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John Eicher's Civil War High Commands (page 808) contains the rankings. Stonewall was actually sixth in seniority with Longstreet, Edmund Kirby Smith, Leonidas Polk, Theophilus Holmes and William Hardee ahead of him. For the most part the rankings conformed to their seniority as Major Generals, the exceptions being Longstreet, who was jumped ahead of Polk, Holmes and Hardee, and Kirby Smith who was jumped ahead of all of them except Longstreet. In view of Davis' experience with Joseph Johnston when the rank of General was created I suspect Longstreet and Kirby Smith were given a date of rank one day earlier than the others to avoid similar disputes.

Jefferson Davis had written Lee on September 28 informing him of the creation of the rank of Lieutenant General and asking his recommendations for that position in the ANV. Lee unreservedly mentioned Longstreet and Jackson (A. P. Hill was noted as the best of the remaining officers). Lee did qualify his recommendation of Jackson by saying "My opinion of the merits of General Jackson has been greatly enhanced during this expedition." referring to the Maryland Campaign. IMO there was a question in Lee's mind prior to that time because of Jackson's performance in the Seven Days. In addition the Maryland Campaign was the first time the two had worked closely. In the Seven Days and Northern Virginia Campaigns Jackson had operated under Lee's command, but removed from close proximity. Longstreet, in addition to his seniority to Jackson, had been directly under Lee's observation and had performed very well in the Seven Days, Northern Virginia and Maryland. I think the rankings of the two made sense at the time. Regarding the ranking of Polk, Holmes and Hardee, maybe not so much.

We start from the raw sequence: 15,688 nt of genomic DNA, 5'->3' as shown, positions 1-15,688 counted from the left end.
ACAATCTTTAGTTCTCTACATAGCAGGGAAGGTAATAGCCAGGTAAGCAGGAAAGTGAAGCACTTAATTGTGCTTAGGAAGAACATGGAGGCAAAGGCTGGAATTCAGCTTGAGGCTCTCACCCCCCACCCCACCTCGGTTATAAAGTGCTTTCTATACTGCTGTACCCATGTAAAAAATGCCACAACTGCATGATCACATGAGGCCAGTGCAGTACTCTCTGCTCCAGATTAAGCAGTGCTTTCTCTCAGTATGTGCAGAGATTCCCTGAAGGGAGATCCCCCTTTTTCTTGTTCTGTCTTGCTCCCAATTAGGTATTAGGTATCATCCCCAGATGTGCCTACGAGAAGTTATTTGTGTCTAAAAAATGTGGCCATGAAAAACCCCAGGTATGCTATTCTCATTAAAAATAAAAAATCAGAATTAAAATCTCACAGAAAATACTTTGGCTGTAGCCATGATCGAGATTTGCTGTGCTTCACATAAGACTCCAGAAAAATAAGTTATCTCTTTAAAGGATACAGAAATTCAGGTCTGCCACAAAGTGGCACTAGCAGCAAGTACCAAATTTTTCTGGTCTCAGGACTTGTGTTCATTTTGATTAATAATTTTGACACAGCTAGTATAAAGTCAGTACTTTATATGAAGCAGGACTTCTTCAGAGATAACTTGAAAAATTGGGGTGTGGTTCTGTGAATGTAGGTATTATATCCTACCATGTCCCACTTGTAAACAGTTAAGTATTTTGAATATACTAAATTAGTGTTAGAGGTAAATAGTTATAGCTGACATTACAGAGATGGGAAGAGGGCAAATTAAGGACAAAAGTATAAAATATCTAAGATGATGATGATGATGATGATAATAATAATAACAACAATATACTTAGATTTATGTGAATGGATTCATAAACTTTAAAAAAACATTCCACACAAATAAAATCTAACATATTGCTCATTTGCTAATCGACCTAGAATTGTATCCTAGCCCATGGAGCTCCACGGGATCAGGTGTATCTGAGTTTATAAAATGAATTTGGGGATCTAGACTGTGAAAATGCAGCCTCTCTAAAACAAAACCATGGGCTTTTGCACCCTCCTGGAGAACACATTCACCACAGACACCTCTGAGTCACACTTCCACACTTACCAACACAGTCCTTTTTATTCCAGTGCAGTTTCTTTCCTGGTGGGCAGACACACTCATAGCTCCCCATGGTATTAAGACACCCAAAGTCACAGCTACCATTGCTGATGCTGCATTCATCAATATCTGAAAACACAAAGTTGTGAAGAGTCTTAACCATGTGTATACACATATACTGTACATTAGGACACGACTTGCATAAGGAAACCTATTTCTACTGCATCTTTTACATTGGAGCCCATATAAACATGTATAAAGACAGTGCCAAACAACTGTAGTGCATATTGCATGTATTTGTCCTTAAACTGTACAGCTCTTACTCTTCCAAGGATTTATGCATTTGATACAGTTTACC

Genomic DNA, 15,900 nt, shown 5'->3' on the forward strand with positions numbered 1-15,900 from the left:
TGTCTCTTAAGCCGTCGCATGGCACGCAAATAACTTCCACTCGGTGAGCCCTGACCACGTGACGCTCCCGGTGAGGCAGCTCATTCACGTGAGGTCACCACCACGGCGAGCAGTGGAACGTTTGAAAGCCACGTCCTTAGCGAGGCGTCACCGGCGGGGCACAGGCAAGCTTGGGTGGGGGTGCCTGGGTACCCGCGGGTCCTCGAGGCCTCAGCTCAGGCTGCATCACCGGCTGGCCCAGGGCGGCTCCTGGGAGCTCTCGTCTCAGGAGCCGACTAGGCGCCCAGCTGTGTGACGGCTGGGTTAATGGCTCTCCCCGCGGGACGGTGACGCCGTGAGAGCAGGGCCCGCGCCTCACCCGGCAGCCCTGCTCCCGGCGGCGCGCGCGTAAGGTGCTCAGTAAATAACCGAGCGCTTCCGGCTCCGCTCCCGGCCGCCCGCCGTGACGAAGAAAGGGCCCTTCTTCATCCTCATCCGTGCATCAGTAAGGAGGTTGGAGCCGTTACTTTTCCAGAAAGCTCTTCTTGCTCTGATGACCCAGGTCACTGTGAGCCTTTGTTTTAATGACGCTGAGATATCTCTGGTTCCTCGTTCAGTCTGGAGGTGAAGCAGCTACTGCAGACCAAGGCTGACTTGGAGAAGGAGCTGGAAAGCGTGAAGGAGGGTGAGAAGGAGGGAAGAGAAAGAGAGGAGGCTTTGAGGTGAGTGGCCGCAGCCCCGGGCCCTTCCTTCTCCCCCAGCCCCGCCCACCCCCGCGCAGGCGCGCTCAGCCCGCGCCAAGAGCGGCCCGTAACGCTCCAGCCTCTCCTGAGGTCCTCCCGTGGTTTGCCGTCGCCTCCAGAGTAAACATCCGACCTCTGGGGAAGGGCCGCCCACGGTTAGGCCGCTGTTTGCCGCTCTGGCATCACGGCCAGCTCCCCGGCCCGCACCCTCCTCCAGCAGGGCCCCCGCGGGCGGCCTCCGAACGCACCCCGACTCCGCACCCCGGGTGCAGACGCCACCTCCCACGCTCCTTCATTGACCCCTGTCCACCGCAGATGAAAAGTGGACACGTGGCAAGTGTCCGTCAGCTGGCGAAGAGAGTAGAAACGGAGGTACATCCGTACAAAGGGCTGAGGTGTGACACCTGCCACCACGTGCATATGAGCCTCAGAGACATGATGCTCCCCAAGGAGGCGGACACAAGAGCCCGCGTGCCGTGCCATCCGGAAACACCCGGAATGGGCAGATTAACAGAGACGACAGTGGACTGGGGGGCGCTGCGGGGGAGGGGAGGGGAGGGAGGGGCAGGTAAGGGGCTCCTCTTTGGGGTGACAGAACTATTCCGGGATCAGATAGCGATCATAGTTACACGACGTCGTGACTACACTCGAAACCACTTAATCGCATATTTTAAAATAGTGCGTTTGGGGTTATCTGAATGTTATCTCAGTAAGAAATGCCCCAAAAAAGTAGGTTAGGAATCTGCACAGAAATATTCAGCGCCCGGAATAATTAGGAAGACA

Agreed, Jacksons performance could not have impressed Lee prior. Lee had to be scratching his head trying to understand this man.
 
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#16
A list of Generals to be promoted to the newly created rank of Lieutenant General was created. James Longstreet appointment was number one in the eastern theater. Kirby Smith's appointment was also number one in the Western theater. Both men being appointed on Oct 10th 1862 confirmed on Oct 11th 1862 but their seniority date was made Oct 9th 1862. This means they were to be considered the senior officer whenever they graced a battlefield with their presence, or anywhere else for that matter. This was done very deliberately and very well thought out. Curiously Thomas Stonewall Jackson was 4th on this list (according to Shelby Foote) When promotions were given in those days as I'm sure today, the order they are given in is a major consideration. Order must be maintained, therefore one must always know who is really in charge at any given time. Why would Jackson be 4th? It's obvious what Lee and Davis thought of Longstreet clearly making him #1. I'm curious what you think?
Because Jackson wasnt considered as great as everyone in the present thinks